• 3 Case 1 <k v <k u . This is the reverse of case 2 above: thus, u should not merge with C(v) since R(u--→v) <R(v--→u).

  • 4 Case k u = k v . R(u--→v) = R(u--→v), and we should consider two possible sub-cases.

    1. (a)

      Sub-case N u + = N v + . We have R(u--→v) = R(u--→v) = 1 since N u + = N v + = N u + N v + . Hence, u should be merged with C(v) given that the induced subnetwork of G for N u + N v + forms a community.

    2. (b)

      Sub-case N u + N v + . We have R(u--→v) = R(v--→u) < 1. In this case, u should be merged with C(v), only when R(u--→v) > 0.5.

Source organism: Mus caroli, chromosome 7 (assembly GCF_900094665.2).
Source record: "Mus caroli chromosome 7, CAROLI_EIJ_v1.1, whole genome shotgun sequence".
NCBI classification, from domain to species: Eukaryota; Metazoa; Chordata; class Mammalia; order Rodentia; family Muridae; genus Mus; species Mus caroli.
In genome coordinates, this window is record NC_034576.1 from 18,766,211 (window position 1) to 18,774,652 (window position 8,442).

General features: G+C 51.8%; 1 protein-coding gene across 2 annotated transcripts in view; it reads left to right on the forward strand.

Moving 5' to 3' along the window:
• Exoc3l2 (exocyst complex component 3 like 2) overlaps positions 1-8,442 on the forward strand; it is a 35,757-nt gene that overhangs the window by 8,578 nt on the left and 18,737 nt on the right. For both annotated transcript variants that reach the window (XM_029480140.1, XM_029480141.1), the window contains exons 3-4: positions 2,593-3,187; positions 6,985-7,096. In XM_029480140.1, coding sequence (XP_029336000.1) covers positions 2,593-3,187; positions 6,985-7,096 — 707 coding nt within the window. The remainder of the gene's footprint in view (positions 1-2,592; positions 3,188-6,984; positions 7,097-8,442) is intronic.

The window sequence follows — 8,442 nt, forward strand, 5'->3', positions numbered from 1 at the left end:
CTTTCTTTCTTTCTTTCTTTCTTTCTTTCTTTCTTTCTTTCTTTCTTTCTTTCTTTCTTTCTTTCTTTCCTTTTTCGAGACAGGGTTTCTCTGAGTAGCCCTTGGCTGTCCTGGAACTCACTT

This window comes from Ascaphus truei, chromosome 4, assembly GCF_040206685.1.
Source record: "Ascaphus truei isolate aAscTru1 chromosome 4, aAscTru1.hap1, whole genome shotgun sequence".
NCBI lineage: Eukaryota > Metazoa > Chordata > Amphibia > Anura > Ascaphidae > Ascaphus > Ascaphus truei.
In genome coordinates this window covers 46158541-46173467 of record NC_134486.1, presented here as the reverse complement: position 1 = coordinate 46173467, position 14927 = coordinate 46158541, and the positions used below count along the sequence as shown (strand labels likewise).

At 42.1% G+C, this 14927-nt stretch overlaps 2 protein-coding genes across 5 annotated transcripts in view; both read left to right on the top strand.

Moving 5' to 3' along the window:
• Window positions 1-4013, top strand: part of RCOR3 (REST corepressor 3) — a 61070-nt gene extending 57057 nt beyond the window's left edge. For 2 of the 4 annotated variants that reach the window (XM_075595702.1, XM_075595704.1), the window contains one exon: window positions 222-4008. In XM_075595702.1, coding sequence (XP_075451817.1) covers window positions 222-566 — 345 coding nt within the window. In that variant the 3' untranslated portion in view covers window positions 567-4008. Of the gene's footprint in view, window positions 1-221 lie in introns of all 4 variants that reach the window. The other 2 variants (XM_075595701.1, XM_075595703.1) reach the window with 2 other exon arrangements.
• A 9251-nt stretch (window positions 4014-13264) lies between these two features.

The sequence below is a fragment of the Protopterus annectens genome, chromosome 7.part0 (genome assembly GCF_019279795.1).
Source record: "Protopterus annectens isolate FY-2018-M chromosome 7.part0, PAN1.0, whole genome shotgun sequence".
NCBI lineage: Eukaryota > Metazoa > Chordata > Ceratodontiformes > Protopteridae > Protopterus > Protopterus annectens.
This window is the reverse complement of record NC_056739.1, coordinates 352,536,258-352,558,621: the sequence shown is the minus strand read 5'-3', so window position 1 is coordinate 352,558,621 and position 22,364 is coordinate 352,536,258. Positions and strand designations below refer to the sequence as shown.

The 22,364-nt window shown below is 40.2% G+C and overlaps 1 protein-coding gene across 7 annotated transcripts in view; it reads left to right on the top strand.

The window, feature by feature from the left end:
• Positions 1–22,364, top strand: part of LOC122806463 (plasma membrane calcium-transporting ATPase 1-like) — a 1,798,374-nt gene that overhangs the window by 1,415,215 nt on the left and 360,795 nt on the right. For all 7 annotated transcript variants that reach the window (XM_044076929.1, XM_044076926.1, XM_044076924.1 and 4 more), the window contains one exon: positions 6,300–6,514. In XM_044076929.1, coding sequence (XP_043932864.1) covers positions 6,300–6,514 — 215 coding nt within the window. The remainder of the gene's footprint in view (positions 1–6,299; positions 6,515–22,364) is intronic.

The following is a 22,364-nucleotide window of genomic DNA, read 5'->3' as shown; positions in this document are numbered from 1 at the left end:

Given an edge (u, v), assume the degrees of vertices u and v in G are such that k u = k v = d are (very) large and that u and v do not have common neighbors. Then, we have R ( u --→ v ) = R ( v --→ u ) = 1 2 1 + d 0 . 5 assuming d ≥ 3. In this case, the induced subnetwork of G for {u} ∪ C v (or for N v + ) is not a community, and likewise for {v} ∪ C u (or for N u + ). In general, consider the induced subgraph of G on N u + N v + we define the local betweenness value of edge (u, v) as the percentage of paths from vertices in N u \ N v to vertices in N v \ N u going through edge (u, v). Given the number of common neighbors between u and v, |N u N v |, the local betweenness of edge (u, v) is thus λ ( u , v ) = 100 1 | N u N v | + 1 . Given two connected high-degree vertices u and v, the local edge betweenness value λ(u, v) increases as |N u N v | decreases, and hence, it corresponds to when both R(u--→v) and R(v--→u) values are both small (and both ≤ 0.5) at the same time. Edges with high local betweenness values are edges which are likely connecting two communities, and therefore, vertices u and v should not lie in the same community. This is not necessarily true since we are making an inference based not on the global edge betweenness metric defined in [21]. However, starting with correct initializations and using an appropriate node clustering mechanism, a greedy algorithm can be devised based on the faster local evaluations instead of the costly global evaluations.